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Cragin, Ellen

815 Arch Street, Little Rock, Arkansas

Age Around 80 or more

"I was born on the tenth of March in some year, I don't know what one. I don't know whether it was in the Civil War or before the Civil War. I forget it. I think that I was born in Vicksburg, Mississippi; I'm not sure, but I think it was.

"My mother was a great shouter. One night before I was born, she was at a meeting, and she said, 'Well, I'll have to go in, I feel something.' She said I was walkin' about in there. And when she went in, I was born that same night.

"My mother was a great christian woman. She raised us right. We had to be in at sundown. If you didn't bring it in at sundown, she'd whip you,---whip you within an inch of your life.

"She didn't work in the field. She worked at a loom. She worked so long and so often that once she went to sleep at the loom. Her master's boy saw her and told his mother. His mother told him to take a whip and wear her out. He took a stick and went out to beat her awake. He beat my mother till she woke up. When she woke up, she took a pole out of the loom and beat him nearly to death with it. He hollered, 'Don't beat me no more, and I won't let 'em whip you.'

"She said, 'I'm goin' to kill you. These black titties sucked you, and then you come out here to beat me.' And when she left him, he wasn't able to walk.

"And that was the last I seen of her until after freedom. She went out and got on an old cow that she used to milk---Dolly, she called it. She rode away from the plantation, because she knew they would kill her if she stayed.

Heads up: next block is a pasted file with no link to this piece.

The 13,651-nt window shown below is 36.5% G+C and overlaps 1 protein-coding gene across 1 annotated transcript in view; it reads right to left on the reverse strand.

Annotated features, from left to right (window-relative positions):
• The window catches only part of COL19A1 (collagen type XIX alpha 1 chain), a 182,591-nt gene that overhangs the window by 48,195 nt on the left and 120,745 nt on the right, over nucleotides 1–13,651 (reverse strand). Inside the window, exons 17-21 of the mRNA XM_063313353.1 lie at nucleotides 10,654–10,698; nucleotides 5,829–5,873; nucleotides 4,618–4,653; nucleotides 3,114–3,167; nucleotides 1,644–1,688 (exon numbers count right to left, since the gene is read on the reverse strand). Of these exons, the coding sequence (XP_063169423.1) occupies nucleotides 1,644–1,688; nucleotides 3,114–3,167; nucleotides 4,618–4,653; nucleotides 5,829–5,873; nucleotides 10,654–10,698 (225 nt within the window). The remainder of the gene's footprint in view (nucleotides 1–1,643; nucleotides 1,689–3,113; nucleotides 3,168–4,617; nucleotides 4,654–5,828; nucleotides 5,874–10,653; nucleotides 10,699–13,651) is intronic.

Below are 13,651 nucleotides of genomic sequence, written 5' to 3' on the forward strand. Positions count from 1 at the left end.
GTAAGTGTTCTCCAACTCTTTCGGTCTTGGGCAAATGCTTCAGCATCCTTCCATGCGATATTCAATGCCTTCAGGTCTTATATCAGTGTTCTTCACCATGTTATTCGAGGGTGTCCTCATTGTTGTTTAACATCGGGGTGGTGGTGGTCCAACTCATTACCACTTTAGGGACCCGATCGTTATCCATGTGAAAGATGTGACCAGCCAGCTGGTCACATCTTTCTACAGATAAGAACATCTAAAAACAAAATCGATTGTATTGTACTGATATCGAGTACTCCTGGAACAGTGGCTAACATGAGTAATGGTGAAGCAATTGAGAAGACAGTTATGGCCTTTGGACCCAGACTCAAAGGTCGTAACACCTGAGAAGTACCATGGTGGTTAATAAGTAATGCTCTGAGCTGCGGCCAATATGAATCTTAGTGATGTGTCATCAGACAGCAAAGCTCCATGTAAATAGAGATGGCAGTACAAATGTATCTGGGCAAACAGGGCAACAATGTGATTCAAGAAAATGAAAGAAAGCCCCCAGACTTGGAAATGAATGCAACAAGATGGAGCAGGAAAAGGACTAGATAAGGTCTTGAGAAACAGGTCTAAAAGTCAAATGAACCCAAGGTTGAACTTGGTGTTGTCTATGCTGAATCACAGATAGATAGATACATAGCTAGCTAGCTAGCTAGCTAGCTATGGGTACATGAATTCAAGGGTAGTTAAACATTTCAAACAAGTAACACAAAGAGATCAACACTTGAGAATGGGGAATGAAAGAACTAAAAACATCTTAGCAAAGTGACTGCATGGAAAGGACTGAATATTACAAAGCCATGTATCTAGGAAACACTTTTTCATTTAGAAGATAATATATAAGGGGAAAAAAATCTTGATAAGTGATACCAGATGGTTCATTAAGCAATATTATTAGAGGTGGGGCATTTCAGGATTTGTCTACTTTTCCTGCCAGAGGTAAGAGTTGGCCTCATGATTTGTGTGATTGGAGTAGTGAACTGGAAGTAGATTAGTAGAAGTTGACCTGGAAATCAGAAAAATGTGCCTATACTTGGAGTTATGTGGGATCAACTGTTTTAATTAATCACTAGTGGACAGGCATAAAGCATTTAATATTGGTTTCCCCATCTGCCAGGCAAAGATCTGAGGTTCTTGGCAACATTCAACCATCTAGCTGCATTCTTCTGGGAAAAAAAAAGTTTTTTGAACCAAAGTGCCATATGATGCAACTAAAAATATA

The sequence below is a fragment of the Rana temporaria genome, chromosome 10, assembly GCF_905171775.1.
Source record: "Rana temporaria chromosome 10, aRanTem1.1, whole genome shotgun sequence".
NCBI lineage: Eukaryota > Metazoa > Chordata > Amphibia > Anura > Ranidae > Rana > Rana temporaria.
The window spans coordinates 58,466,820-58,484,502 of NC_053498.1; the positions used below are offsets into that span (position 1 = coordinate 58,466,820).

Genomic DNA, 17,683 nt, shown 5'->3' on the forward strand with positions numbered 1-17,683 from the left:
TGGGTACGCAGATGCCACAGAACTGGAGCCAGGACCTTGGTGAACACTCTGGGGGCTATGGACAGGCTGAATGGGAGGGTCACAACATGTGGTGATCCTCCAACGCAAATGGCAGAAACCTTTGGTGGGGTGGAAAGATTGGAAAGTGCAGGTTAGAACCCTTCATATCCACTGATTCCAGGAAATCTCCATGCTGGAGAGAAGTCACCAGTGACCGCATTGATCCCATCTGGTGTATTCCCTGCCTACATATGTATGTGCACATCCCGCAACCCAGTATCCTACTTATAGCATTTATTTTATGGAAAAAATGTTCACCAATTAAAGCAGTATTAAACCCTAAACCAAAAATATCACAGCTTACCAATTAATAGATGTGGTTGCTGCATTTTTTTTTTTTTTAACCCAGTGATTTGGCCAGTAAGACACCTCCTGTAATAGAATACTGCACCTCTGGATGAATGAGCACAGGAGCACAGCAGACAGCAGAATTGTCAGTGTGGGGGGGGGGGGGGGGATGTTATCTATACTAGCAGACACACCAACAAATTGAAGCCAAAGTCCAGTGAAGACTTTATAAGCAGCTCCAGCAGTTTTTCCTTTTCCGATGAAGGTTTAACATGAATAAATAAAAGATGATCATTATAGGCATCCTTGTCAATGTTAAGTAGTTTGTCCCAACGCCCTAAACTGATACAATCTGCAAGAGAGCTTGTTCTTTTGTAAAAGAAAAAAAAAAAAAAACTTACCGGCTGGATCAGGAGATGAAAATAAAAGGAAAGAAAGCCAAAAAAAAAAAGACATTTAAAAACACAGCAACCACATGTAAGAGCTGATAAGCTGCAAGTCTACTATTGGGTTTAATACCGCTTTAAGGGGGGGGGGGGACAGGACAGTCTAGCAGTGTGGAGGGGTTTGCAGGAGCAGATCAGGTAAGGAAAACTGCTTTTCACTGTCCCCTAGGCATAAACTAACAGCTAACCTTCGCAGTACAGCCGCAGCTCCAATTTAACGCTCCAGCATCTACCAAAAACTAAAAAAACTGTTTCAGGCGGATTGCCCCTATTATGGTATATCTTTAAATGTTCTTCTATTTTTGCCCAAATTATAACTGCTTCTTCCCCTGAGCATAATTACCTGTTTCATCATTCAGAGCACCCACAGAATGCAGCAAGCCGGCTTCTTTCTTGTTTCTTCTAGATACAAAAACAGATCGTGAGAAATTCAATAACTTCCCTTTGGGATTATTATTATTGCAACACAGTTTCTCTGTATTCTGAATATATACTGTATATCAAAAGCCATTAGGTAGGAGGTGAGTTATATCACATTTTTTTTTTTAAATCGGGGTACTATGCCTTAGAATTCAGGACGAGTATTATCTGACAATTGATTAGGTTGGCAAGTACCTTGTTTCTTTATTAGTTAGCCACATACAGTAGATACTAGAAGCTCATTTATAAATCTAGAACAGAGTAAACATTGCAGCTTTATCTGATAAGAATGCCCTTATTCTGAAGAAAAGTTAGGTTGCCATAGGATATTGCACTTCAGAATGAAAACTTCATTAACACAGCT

"My mother was named Luvenia Polk. She got plumb away and stayed away. On account of that, I was raised by my mother. She went to Atchison, Kansas---rode all through them woods on that cow. Tore her clothes all off on those bushes.

"Once a man stopped her and she said, 'My folks gone to Kansas and I don't know how to find 'em.' He told her just how to go.

"My father was an Indian. 'Way back in the dark days, his mother ran away, and when she came up, that's what she come with---a little Indian boy. They called him 'Waw-hoo'che.' His master's name was Tom Polk. Tom Polk was my mother's master too. It was Tom Polk's boy that my mother beat up.

"My father wouldn't let nobody beat him either. One time when somethin' he had did didn't suit Tom Polk---I don't know what it was---they cut sores on him that he died with. Cut him with a raw-hide whip, you know. And then they took salt and rubbed it into the sores.

"He told his master, 'You have took me down and beat me for nothin', and when you do it again, I'm goin' to put you in the ground.' Papa never slept in the house again after that. They got scared and he was scared of them. He used to sleep in the woods.